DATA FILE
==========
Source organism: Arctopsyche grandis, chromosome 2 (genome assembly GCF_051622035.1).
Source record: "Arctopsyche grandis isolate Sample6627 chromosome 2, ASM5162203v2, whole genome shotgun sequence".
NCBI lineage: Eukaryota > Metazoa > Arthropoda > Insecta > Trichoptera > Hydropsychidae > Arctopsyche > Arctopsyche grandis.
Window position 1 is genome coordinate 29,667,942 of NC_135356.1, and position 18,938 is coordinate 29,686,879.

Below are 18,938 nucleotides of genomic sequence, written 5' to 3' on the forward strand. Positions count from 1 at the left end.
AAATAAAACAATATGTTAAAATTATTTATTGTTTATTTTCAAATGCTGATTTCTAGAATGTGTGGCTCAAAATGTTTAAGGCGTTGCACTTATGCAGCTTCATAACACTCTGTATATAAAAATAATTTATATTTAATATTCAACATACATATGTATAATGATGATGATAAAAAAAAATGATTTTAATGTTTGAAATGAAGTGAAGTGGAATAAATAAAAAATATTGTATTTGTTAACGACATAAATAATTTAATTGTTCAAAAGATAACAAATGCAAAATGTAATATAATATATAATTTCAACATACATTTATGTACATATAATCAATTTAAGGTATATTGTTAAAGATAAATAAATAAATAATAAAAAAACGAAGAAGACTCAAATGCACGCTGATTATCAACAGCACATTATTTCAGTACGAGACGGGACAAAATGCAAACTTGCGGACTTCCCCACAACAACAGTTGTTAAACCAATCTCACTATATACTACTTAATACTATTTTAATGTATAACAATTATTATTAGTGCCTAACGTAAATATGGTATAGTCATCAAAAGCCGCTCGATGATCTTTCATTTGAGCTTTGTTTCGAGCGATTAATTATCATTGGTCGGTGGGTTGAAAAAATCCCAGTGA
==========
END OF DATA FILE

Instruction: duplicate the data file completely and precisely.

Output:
Source organism: Arctopsyche grandis, chromosome 2 (genome assembly GCF_051622035.1).
Source record: "Arctopsyche grandis isolate Sample6627 chromosome 2, ASM5162203v2, whole genome shotgun sequence".
NCBI lineage: Eukaryota > Metazoa > Arthropoda > Insecta > Trichoptera > Hydropsychidae > Arctopsyche > Arctopsyche grandis.
Window position 1 is genome coordinate 29,667,942 of NC_135356.1, and position 18,938 is coordinate 29,686,879.

Below are 18,938 nucleotides of genomic sequence, written 5' to 3' on the forward strand. Positions count from 1 at the left end.
AAATAAAACAATATGTTAAAATTATTTATTGTTTATTTTCAAATGCTGATTTCTAGAATGTGTGGCTCAAAATGTTTAAGGCGTTGCACTTATGCAGCTTCATAACACTCTGTATATAAAAATAATTTATATTTAATATTCAACATACATATGTATAATGATGATGATAAAAAAAAATGATTTTAATGTTTGAAATGAAGTGAAGTGGAATAAATAAAAAATATTGTATTTGTTAACGACATAAATAATTTAATTGTTCAAAAGATAACAAATGCAAAATGTAATATAATATATAATTTCAACATACATTTATGTACATATAATCAATTTAAGGTATATTGTTAAAGATAAATAAATAAATAATAAAAAAACGAAGAAGACTCAAATGCACGCTGATTATCAACAGCACATTATTTCAGTACGAGACGGGACAAAATGCAAACTTGCGGACTTCCCCACAACAACAGTTGTTAAACCAATCTCACTATATACTACTTAATACTATTTTAATGTATAACAATTATTATTAGTGCCTAACGTAAATATGGTATAGTCATCAAAAGCCGCTCGATGATCTTTCATTTGAGCTTTGTTTCGAGCGATTAATTATCATTGGTCGGTGGGTTGAAAAAATCCCAGTGA